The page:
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The Hol(e)y War of Emmental Cheese
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The Hol(e)y War of Emmental Cheese

The holes are the signature characteristic of Emmental cheese from the Val d’Emme Swiss region. But what happens if an Ohio factory launches its own Emmental?

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In the year 1000, the Swiss region of Val d’Emme is static – immobile. The Emme takes its name from the river that runs between the mountains of Berne and joins lake Brienz to the Aar river, a tributary of the Reno. Here, the cows graze peacefully, following only their instinct and eating so much that their udders explode. Farmers milk them twice a day and then collect the milk into giant vessels.

The bacteria that begins to ferment gets trapped in the milk – not even bacteria manages to escape from the Val d’Emme. And the gas produced by this bacteria concentrates in some parts, forming holes. It is these holes that are the signature characteristic of Emmental, the cheese from the Val d’Emme region in Switzerland. Centuries later, the valley is still largely unchanged and this carbonic gas is really the only ferment that creates excitement among farmers and cheese-makers.


The particularity of Emmental exists in its structure composed of internal cavities, about the size of eyes. Or rather, the size of an almond, if an almond were round like a cherry and a vitreous transparency. But the holes found in Emmental cheese aren’t all the same size – and even if, by chance, they were all in the shape of an almond and the size of a cherry, the quantity of gas would still be different. And the reason for the variations among them is because the “sculptor” between them is different.

These natural “sculptors” in fact, are called Thermophilus, Lactobacillus and Propionibacter Shermani. The first two use lactose as a source of energy to produce the acidity from which its fermentation process. Instead, Propionibacter, intervenes when the surrounding temperature rises and uses the lactic acid to produce carbon dioxide and propionic acid. The carbon dioxide expands into gas bubbles, making the holes, while the propionic acid of Swiss Emmental gives the cheese its unmistakable taste.

Switzerland vs USA

Almost five hundred years later, at the dawn of the 21st Century, the North American cheese-making sector found itself in turmoil precisely for those holes, and spasms of renovation began to run through the placid Val d’Emme – bringing changes even more dramatic than Calvin’s Protestant reforms. The U.S. Department of Agriculture began installing new parameters for regulating the size of American Emmental, calling it “Swiss Cheese” and which was being produced in massive quantities – an Ohio factory alone was churning out 64 million pounds of it a year, most of it being produced by the Kraft behemoth, according to a patent deposited in 1950. In contrast to the original version, “Swiss Cheese”, of which the only “Swiss” element was its name – assumed the shape of a parallelepiped, came without crust and was aged in a semi-permeable plastic film.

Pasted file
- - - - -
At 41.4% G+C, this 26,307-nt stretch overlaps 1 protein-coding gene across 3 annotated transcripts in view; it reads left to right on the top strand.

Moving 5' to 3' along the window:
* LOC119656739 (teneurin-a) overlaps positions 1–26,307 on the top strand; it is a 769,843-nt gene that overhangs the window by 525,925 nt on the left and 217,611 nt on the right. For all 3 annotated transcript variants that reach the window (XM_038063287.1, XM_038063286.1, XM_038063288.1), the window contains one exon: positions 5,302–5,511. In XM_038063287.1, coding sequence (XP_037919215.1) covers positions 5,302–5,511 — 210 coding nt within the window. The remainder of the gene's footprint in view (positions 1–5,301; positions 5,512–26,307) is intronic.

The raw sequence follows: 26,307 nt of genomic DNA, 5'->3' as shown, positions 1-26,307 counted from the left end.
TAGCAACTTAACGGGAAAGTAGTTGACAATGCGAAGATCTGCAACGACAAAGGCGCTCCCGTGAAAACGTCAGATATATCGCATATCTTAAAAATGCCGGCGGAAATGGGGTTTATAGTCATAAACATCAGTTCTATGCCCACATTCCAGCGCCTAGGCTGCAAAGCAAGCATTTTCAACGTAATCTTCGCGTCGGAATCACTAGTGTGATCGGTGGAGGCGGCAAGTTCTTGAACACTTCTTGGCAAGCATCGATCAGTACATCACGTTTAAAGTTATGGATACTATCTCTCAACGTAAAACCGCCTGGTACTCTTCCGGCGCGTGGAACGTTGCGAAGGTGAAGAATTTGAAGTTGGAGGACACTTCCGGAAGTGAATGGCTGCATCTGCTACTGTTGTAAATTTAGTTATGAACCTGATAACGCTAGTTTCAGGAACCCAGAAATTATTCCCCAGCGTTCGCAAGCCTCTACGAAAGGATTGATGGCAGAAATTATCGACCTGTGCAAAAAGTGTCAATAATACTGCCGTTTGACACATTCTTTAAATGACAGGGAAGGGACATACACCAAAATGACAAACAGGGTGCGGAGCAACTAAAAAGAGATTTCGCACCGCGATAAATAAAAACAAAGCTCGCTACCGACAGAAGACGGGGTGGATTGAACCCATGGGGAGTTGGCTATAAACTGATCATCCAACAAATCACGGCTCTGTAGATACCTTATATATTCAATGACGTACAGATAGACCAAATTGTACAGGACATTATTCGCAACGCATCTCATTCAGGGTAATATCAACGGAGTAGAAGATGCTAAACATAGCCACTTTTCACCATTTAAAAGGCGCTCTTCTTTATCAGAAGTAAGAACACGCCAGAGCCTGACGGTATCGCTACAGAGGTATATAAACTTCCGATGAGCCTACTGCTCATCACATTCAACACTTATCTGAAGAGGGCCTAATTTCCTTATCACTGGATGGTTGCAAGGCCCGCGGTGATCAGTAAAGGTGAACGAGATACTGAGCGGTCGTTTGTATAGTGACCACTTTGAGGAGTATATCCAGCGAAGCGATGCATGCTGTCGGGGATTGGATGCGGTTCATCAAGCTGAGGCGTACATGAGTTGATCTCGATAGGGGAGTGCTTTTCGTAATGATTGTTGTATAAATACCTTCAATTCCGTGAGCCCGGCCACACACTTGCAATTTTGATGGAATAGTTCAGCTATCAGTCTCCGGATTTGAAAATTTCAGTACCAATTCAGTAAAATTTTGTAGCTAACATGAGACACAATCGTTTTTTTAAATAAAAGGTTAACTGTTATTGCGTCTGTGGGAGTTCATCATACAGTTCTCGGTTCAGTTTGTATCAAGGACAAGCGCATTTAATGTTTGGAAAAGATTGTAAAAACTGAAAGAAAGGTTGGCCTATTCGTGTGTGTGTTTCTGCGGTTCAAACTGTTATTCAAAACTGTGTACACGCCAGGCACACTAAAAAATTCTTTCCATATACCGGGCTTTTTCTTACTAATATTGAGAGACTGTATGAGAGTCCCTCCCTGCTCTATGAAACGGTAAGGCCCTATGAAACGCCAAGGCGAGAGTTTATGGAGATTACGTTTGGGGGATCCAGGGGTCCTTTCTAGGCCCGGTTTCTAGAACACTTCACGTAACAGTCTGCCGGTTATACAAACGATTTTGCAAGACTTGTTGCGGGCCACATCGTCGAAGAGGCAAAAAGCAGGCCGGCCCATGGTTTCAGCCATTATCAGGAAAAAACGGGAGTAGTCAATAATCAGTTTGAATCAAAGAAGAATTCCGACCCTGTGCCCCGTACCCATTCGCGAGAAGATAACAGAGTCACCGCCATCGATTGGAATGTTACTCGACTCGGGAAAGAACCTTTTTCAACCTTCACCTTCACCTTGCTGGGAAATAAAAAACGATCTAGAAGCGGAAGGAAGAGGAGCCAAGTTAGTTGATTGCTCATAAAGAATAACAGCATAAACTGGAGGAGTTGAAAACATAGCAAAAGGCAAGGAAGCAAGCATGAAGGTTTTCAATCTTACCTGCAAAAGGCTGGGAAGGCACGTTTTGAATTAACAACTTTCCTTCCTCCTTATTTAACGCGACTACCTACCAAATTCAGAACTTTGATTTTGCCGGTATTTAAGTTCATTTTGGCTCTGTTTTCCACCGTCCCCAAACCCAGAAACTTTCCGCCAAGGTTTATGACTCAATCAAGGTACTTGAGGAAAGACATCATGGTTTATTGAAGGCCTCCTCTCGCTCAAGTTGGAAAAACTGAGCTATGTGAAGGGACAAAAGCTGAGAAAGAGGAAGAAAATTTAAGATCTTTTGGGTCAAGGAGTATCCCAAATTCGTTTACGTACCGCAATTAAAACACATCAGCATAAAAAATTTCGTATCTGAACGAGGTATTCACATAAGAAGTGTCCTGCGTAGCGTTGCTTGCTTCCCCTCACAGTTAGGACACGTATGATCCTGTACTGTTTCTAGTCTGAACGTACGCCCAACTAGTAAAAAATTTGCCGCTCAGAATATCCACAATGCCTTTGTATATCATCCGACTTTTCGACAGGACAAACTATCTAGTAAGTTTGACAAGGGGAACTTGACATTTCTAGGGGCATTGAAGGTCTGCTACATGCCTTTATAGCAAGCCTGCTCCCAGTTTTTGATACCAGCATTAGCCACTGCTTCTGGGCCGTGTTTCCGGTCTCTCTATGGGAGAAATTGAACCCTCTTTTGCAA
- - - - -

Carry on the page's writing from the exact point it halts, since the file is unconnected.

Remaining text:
The reason behind the revolutionizing of “Swiss” Cheese was to keep pace with the modern and lightning-quick American-made slicers, whose blades were getting caught in the Swiss mould with ¾ inch diameter holes – about the size of a penny – while they were sawing off a thousand slices of cheese per minute. After all, nothing can or should get in the way of an American slicer.

So that very year, a law decreed that the holes had to measure 3/8 inches, a dimension that the Ohio slicers could manage. But how could they change the holes? All you needed to do was reduce the heat of the area in which the cheese was aged, to reduce the activity of Propionibacter shermanii, the workaholic sculptor with an eager chisel. And so, all of a sudden, the American Emmental, whose colour and taste were already dissimilar to the original, now even had smaller “eyes”.


The position taken by the USFDA was based on the concept that the holes were, actually, “nothing”, or – at the very most – their existence was only relative to the rest of the cheese, so really, the shape and size of the holes had virtually no importance whatsoever. The “downs-eyesing” of American “Swiss” cheese, could only be considered an ethical matter, despite the fact that many experts thought that the holes in the original Emmental could be comparable to its own mass and so should be considered as a part of the cheese itself. So if it’s true that every hole in Emmental is an integral part of the rest of the cheese, it also follows that in nature, “half holes” don’t exist.

The “big hole” vs. “small hole” dispute was eventually resolved by the cheese-makers in the Val d’Emme with the request that the original and more noble version of the “holey” cheese be allowed to change its name. On 25 September, 2006, the federal courthouse of Lausanne re-baptized Emmentaler Schwitzerland DOP, submitting it into the register of the Products of Protected Origins. The “hol(e)y war” has now ended without any real victims, just a mere variation in diameter. And with the blessings of the all-important Thermophilus, Lactobacillus and Propionibacter Shermani.

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